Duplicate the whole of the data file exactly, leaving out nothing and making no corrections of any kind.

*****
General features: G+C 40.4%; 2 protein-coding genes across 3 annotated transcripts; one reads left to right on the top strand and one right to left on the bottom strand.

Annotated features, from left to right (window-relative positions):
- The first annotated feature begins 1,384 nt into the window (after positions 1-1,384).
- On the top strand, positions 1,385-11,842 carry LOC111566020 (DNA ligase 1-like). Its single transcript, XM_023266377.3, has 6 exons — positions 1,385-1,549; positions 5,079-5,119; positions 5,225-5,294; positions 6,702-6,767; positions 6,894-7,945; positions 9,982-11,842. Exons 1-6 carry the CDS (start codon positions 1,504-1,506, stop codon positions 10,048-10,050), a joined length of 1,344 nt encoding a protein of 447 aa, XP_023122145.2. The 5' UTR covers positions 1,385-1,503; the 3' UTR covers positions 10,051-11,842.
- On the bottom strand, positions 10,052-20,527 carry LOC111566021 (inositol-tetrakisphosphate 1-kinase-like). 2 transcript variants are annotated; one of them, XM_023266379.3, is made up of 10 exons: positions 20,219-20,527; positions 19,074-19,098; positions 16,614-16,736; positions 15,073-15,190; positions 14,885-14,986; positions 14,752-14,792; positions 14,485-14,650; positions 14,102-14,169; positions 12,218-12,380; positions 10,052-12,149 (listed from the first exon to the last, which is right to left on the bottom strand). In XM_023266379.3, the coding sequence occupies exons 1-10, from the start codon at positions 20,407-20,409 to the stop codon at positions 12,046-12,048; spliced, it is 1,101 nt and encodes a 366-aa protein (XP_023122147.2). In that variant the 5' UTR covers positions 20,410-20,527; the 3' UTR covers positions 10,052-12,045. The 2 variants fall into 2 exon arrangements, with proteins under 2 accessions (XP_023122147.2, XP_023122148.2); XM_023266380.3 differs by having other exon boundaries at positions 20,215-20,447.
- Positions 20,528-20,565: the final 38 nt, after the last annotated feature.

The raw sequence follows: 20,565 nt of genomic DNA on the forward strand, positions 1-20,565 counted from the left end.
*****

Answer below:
General features: G+C 40.4%; 2 protein-coding genes across 3 annotated transcripts; one reads left to right on the top strand and one right to left on the bottom strand.

Annotated features, from left to right (window-relative positions):
- The first annotated feature begins 1,384 nt into the window (after positions 1-1,384).
- On the top strand, positions 1,385-11,842 carry LOC111566020 (DNA ligase 1-like). Its single transcript, XM_023266377.3, has 6 exons — positions 1,385-1,549; positions 5,079-5,119; positions 5,225-5,294; positions 6,702-6,767; positions 6,894-7,945; positions 9,982-11,842. Exons 1-6 carry the CDS (start codon positions 1,504-1,506, stop codon positions 10,048-10,050), a joined length of 1,344 nt encoding a protein of 447 aa, XP_023122145.2. The 5' UTR covers positions 1,385-1,503; the 3' UTR covers positions 10,051-11,842.
- On the bottom strand, positions 10,052-20,527 carry LOC111566021 (inositol-tetrakisphosphate 1-kinase-like). 2 transcript variants are annotated; one of them, XM_023266379.3, is made up of 10 exons: positions 20,219-20,527; positions 19,074-19,098; positions 16,614-16,736; positions 15,073-15,190; positions 14,885-14,986; positions 14,752-14,792; positions 14,485-14,650; positions 14,102-14,169; positions 12,218-12,380; positions 10,052-12,149 (listed from the first exon to the last, which is right to left on the bottom strand). In XM_023266379.3, the coding sequence occupies exons 1-10, from the start codon at positions 20,407-20,409 to the stop codon at positions 12,046-12,048; spliced, it is 1,101 nt and encodes a 366-aa protein (XP_023122147.2). In that variant the 5' UTR covers positions 20,410-20,527; the 3' UTR covers positions 10,052-12,045. The 2 variants fall into 2 exon arrangements, with proteins under 2 accessions (XP_023122147.2, XP_023122148.2); XM_023266380.3 differs by having other exon boundaries at positions 20,215-20,447.
- Positions 20,528-20,565: the final 38 nt, after the last annotated feature.

The raw sequence follows: 20,565 nt of genomic DNA on the forward strand, positions 1-20,565 counted from the left end.